make a decision and you’re like, sorry, buddy, you’re too late. You got to move quick. Like, this is not for somebody who wants to sit around and analyze a property 12 different ways. I mean, you have to like make that decision that you’re ready to go run your numbers. If they work, you got to go.
Jason Lee: Yeah. It’s a fact. And I wanted to ask you guys, what was your, why on why you first started buying investment property?
Crystal Moore: It’s funny. Cause I think the why changes, right? Like as you hit different levels, but originally, and even still now I would say my biggest goal is freedom. You know, I want to have the freedom to choose if I want to work. If I don’t want to work, if I want to go on a vacation next week, whatever that maybe when our kids are, you know, playing sports and in school, like, do I want to volunteer? Do I want to go to their practices and their games? And those are the things for me that I don’t want to be tied to. You know, I don’t want like the golden handcuffs of my job per se. I want to have the freedom to choose. And that is my biggest thing. And then of course the always overarching thing for us is planning for retirement. You know, teaching our kids and leading them a legacy that they’re going to carry on and continue on and not screw it up like so many people we see that inherit stuff. So I mean, that’s really a big why, but an immediate goal is freedom. And then after that is really legacy and retirement.
Kenny Simpson: Yeah, for me, I think what was interesting is I always wanted to buy real estate, but I didn’t really understand what I was doing. You know, when crystal and I started doing loans for like Crystal’s clients and I would look and I’d be like, this guy owns a lot of property. He’s always like, has time. He’s always traveling. He doesn’t pay taxes. Like what the hell is going on here? This is crazy. So for me, I started and I would call him. I go, you don’t pay taxes. You made a million bucks? Yep. I go, how do you do that? He goes, cause you just got to, you’re not smart.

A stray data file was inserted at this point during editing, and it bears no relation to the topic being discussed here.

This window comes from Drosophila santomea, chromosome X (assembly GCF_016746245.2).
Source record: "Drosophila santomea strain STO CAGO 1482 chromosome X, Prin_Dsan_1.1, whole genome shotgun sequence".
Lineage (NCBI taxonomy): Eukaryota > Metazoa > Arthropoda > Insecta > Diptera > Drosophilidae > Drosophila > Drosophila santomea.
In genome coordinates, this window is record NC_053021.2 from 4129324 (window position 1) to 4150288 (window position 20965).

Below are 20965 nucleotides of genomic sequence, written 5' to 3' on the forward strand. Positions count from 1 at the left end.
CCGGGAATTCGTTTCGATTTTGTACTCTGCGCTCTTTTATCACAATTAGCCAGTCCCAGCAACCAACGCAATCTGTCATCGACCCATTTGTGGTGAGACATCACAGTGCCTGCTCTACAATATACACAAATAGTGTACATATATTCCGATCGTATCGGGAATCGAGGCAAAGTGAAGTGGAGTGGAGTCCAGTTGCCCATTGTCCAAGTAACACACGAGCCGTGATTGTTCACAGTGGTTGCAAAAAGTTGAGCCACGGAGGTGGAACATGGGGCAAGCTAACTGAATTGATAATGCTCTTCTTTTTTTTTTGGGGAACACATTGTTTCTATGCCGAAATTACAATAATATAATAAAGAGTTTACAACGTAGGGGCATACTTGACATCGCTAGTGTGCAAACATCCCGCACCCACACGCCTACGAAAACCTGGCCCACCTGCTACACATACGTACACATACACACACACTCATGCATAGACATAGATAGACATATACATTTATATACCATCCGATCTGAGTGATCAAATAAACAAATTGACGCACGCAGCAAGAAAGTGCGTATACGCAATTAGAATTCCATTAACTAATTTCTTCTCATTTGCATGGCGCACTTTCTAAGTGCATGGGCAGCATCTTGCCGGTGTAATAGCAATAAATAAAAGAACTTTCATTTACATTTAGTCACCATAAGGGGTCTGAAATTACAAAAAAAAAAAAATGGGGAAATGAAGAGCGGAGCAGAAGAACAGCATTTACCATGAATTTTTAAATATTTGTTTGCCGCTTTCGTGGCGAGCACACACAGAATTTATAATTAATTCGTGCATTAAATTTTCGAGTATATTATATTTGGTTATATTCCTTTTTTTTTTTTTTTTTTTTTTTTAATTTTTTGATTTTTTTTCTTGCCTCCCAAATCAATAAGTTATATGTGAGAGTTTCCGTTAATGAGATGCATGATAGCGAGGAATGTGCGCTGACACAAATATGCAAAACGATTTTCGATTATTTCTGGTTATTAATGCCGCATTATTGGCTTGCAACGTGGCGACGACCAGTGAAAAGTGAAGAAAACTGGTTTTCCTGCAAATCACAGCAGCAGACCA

You got to like learn. So I started realizing that, wow! The lifestyle, this, and that. It’s not that you don’t work or this, but it’s something that they worked on, you know, every little by little by little, yeah, Maybe the guy had a business, maybe had a job, but over 20, 30 years, he’s in his sixties, he wakes up, he goes, I can do what I want today. I got cashflow. I’ve got equity. I got property management, whatever I can buy. And life’s pretty good. It’s not like I’m got to go to work to grind to pay those bills and stuff. So I think the why for me was, wow, you can do this a normal person that just has a normal job. I mean, we know people that were teachers, two teachers that little by little chipped away and they have $10,000, $15,000 of cash. That’s there. Plus they have, you know, their pension and they’re like, if it was just my pension, I couldn’t live in San Diego. [45:59 inaudible] ton of equity [46:00 inaudible] properties. But somebody told them a long time ago, just buy some of this. Some of them just bought one 10 unit building and paid it off. And it’s like, there’s three bedrooms somewhere over here.
And they make, you know, after everything, they make eight grand a month and then they, you know, they have their retirement. So everybody’s wise [46:15 inaudible] at the end of the day, I really like we were talking about from the beginning. It’s really about freedom for everybody. And I really think buying real estate at the end of the day, let’s be on it’s really about the cashflow. Cashflow is really, really attractive.
Crystal Moore: Well, it replaces your income. I mean, you can basically then have the freedom to, you know, drop your income from your job and have cash. So, and then you can go on vacation and your tenants still pay rent. Even when you’re gone on vacation. Even when you’re sleeping, even when you’re at your kid’s soccer game, they still pay the rent. You don’t have to physically work. You don’t have to trade time for dollars.